It's easy to stride past the gritty gym where Danny Garcia trains. It's getting tougher to overlook Garcia.
Each day, Garcia grinds out a championship career on the second floor of a dusty, cramped North Philadelphia gym, with only a sign that says ''Swift Boxing Club,'' and an arrow pointing toward rickety, wooden steps off to the side of the building.
The 24-year-old Garcia's rise to stardom peaks - for now - on Saturday when he headlines the first major championship boxing card in Brooklyn, New York, in 80 years. Garcia (24-0, 15 KOs) is scheduled to defend his WBA super lightweight belt against Erik Morales (52-8, 36 KOs) at the Barclays Center.
The bout hit a bit of a snag on Thursday when reports surfaced that Morales failed a random drug test. With Morales' backup B sample yet to be tested, Garcia was still set to headline the card where a win could propel him toward bigger bouts and paydays.
He defeated Morales by unanimous decision in March to win the WBC 140-pound (63 1/2-kilogram) world title. In July, Garcia stopped heavy favorite Amir Khan in the fourth round to stay undefeated and add another super lightweight belt to his collection, defeating the popular fighter in spectacular fashion.
Garcia claims he showed Morales too much respect in their first bout, gave the veteran time to think, and didn't finish him off in the early rounds like he believes will happen on Saturday.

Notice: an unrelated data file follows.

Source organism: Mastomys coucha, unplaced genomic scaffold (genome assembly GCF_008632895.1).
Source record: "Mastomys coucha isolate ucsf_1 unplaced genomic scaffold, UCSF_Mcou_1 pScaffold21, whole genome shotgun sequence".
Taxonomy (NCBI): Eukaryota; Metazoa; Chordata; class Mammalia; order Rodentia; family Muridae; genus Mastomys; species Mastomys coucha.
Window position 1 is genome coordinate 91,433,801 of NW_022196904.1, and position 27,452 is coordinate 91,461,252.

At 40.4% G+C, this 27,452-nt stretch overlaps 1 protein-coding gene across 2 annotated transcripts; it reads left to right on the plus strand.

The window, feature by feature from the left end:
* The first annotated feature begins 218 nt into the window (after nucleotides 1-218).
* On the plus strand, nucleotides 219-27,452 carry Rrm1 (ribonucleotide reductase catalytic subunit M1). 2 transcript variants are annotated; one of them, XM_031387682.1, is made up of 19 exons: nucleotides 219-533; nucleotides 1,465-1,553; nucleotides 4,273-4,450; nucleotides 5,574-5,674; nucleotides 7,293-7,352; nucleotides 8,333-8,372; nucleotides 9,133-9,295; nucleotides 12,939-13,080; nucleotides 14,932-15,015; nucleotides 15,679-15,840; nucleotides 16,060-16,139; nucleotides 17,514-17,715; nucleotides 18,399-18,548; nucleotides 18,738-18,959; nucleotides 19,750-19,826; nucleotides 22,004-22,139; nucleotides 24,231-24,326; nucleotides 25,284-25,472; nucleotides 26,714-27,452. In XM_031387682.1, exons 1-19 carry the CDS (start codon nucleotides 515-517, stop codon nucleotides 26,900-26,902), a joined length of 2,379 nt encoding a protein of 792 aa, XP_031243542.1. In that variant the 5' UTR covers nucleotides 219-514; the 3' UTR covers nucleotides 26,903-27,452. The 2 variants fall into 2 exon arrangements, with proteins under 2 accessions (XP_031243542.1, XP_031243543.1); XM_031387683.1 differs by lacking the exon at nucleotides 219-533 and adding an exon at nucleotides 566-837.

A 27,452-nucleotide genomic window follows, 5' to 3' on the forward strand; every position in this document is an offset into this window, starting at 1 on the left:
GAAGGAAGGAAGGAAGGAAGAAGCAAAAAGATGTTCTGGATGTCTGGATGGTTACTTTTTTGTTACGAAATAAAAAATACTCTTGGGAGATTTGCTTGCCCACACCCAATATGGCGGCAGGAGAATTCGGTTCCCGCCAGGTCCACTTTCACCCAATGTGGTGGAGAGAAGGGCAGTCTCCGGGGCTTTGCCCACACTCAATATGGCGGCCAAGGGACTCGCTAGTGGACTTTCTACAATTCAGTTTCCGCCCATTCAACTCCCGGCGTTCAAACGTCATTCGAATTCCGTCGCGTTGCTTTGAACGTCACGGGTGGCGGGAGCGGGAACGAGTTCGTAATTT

''Now people know I'm the real deal,'' Garcia said.
His father has known it for years. In a sport where some father-son working relationships often turn sour, the Garcias are trying to buck that trend and prove that championships can be won and defended with blood, sweat and tough love. Garcia's outspoken father, Angel, has been with him every blow of his career and adds an oversized personality in the corner that can overshadow his son.
Angel Garcia's temper was on full display on Thursday when he unleashed a Spanish tirade aimed at Morales and his trainer in the final news conference for the fight.
But only a week earlier, Garcia, who served two years in prison when Danny was a boy, sat in that Philadelphia gym and vowed he'd only guide his son, not become a focal point for the fight.
''A lot of trainers and fathers, lot of times, they want to be the star,'' Angel said. ''They forget, they're not the stars. The star is the athlete. You're just here to do your job.''
Billed as ''Swift,'' Danny Garcia said there was no one else he wanted in his corner. They are father-son, trainer-fighter, and best friends.
''I don't even know where I would be right now if my dad wasn't here,'' Garcia said. ''I'm happy he's here and I'm happy we're here together.''
Angel Garcia chokes up describing his relationship with Danny. Garcia was diagnosed with throat cancer in 2006, fighting for his life, just a year before Danny turned pro.
''They gave me six months to live, but I said, `I'm not dying,''' he said. ''I'm not dying for my children.''
He beat cancer, a tougher fight than Danny will ever face in the ring, and moulded his son into a champion. With a win over Morales, Garcia would go 3-0 this year in title matches.
''I always knew I wanted to be a world champion,'' he said. ''This has been my dream since I started boxing at 10.''